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Old 07-01-09, 11:51 PM
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BadEyeBen has kind of got the idea.

16' wide x 12' deep deck 18" above ground.
with attached patio cover @ 12' high
This will be freestanding in the middle of the yard not next to the house.

here's a (sloppy) diagram to hopefully help.


So basically 4x10s for joists @ 18 inches. Probably run 2x10s for rafters. What spacing should I run them, every 12 inches?

And also will the weight of the deck + patio cover + people/grill/furniture/railing be too much for the 4x4s to support?
 
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Old 07-02-09, 04:41 AM
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You'll need to copy/paste the HTML code directly from your server to your post for us to be able to open it.
I really think you are going for overkill on the support. 4x10's would be prohibitively expensive for joisting, and totally unnecessary. Certainly you could use 2x10's instead on 16" oc. Run your rafters, likewise at 16" oc. I'll wait on the picture/drawing to see what type roof you are planning before I comment on the rafter sizing.
At 18" off the ground you will not have a problem with the 4x4's, but 6x6 would make a stouter support system since you are planning on the roof system as well to be contiguous to the deck support. One of the main reasons the larger lumber is used for vertical supports where we are is the height. You get a deck 20' in the air, you don't want it swaying or bending. Lower to the ground we don't have such a problem.
 
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Old 07-02-09, 06:57 AM
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Tucker43,

Before you do ANYTHING, you need to check with your local bldg. dept.

The fact that the deck will be covered means that you're going to need a permit to do this. That means that you'll have to construct it in a manner that the bldg. dept. will approve.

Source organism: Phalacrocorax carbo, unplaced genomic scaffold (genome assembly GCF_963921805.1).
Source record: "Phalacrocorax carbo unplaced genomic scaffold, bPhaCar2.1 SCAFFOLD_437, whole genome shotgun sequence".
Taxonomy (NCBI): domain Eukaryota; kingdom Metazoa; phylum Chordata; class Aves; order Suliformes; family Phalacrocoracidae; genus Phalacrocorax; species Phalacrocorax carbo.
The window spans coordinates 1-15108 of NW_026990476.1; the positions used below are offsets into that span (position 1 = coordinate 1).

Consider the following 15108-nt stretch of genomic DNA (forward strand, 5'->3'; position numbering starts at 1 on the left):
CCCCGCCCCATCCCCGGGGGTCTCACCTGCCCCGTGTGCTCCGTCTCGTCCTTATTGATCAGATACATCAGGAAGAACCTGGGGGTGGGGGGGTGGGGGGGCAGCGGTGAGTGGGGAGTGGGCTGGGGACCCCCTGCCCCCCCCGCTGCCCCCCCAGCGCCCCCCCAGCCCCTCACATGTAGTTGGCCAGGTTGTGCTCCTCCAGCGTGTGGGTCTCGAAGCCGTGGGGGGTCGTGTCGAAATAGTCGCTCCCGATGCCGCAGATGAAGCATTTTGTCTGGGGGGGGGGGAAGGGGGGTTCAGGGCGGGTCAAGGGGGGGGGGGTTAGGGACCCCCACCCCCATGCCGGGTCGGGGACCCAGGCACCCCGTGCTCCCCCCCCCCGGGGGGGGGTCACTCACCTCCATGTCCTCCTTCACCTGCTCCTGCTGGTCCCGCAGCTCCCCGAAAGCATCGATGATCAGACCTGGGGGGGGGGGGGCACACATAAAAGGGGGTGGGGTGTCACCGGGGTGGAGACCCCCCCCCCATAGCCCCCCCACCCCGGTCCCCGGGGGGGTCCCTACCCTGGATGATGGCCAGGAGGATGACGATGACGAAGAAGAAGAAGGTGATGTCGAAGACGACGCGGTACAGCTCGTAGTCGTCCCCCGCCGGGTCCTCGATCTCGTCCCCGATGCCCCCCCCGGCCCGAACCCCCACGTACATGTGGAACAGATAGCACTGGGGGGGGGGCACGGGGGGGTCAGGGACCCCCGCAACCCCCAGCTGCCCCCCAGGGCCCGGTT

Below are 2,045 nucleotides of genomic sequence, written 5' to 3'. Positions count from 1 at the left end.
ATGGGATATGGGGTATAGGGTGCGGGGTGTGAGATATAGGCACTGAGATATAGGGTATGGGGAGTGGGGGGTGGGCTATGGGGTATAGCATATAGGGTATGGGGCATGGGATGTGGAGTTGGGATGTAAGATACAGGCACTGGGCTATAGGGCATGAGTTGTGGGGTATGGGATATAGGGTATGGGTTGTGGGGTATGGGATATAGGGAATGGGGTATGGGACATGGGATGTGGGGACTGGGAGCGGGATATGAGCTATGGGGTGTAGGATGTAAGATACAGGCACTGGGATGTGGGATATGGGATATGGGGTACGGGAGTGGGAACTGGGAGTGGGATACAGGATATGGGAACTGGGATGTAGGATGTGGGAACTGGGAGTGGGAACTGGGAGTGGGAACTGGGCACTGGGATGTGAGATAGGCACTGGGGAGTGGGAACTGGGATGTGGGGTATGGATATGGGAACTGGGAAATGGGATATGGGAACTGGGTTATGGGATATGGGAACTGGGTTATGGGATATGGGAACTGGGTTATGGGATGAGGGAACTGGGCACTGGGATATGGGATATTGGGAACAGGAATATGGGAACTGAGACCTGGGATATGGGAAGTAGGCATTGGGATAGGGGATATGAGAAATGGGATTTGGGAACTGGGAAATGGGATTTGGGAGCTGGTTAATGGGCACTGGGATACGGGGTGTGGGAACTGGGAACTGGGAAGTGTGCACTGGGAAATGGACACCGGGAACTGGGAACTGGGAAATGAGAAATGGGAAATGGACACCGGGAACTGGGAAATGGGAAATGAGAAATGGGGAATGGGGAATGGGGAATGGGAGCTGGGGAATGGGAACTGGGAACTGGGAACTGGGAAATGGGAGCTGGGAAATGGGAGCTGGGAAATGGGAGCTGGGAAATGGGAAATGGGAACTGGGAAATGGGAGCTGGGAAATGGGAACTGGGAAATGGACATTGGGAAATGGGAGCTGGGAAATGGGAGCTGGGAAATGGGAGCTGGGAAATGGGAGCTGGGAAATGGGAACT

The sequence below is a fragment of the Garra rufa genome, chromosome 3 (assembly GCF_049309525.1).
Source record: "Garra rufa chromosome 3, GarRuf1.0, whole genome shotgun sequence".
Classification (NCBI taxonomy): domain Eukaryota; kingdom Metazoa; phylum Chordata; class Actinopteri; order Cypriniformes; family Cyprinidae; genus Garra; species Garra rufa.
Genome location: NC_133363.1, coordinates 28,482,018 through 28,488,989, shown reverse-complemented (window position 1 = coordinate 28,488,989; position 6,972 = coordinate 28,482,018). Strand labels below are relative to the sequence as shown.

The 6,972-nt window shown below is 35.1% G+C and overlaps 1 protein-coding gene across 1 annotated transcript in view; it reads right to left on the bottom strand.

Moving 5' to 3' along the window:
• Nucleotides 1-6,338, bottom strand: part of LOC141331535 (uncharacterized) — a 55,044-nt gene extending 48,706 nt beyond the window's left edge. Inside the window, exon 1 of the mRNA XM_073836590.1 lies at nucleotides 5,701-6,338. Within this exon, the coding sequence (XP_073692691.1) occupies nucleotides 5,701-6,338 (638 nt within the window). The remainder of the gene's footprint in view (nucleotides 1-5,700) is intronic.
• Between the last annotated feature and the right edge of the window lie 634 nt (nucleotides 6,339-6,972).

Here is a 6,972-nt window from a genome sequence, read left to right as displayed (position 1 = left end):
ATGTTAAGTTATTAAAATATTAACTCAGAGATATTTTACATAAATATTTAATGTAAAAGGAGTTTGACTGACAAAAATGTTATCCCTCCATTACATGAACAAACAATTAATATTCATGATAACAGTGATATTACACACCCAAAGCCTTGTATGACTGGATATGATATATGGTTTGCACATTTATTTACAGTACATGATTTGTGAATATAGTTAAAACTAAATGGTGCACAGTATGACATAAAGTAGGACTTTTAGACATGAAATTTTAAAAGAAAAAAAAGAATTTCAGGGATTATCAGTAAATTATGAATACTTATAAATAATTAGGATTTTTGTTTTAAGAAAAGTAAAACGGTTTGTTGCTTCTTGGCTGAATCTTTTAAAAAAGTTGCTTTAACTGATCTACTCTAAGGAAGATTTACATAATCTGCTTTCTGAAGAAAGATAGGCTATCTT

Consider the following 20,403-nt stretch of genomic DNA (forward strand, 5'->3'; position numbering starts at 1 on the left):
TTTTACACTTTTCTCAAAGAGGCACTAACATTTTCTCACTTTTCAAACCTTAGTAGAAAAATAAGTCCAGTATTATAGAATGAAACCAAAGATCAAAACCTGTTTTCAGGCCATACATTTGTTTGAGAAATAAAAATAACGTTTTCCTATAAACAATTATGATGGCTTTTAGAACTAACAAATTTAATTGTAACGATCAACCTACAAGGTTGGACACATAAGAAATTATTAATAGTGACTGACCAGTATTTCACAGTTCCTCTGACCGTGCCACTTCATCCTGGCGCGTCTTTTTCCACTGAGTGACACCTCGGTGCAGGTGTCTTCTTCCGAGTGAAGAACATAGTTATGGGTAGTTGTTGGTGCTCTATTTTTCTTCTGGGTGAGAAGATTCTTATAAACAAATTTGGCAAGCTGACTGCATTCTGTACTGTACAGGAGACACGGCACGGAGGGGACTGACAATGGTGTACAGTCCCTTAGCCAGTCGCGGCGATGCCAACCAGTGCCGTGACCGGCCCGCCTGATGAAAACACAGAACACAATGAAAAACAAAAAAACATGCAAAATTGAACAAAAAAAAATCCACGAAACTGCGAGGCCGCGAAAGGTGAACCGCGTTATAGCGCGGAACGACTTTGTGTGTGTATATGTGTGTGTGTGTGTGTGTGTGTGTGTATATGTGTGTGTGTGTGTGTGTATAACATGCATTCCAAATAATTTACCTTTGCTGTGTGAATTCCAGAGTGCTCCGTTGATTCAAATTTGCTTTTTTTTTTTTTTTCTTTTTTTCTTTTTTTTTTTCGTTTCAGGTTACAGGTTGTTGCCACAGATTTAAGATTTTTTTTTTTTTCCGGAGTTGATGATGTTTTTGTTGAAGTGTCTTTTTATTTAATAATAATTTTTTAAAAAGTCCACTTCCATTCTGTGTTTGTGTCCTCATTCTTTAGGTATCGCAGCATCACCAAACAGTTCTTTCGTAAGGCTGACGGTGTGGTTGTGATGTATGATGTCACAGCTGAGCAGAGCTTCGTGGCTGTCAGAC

They won't allow you to build a free-standing cover that is only supported by pier blocks. You need footings, and you'll have to embed stand off post bases or column bases in the concrete to attach the posts to. Your use of 4X4's to support the beams of the deck is fine. They MAY require 4X6's for support posts for the cover.

I'm not sure why you are saying "4X4X16's" to support the cover. How high above the deck are you planning on this cover being?? Granted, you don't have frost to deal with, but you do have wind load and earthquakes to take into consideration.

Your joist size and spacing for the cover will be determined by the span of the joists.

For the deck, 2X12 joists are fine, but you can't use a 2X for the beams. they'll have to be a minumum 4X6, supported by a post every 6'. The larger 4X that you use for a beam, the farther you can space the posts. (Fewer footings needed.)

What you use for the joists (2X6, 2X8, 2X10, or 2X12's) and how far apart on center that they are set will determine the spacing between the beams. What you are using for the decking will determine the maximum joist spacing. Composites (for the most part) need to be supported every 16" or less. Wood 2X6's need 24" or less.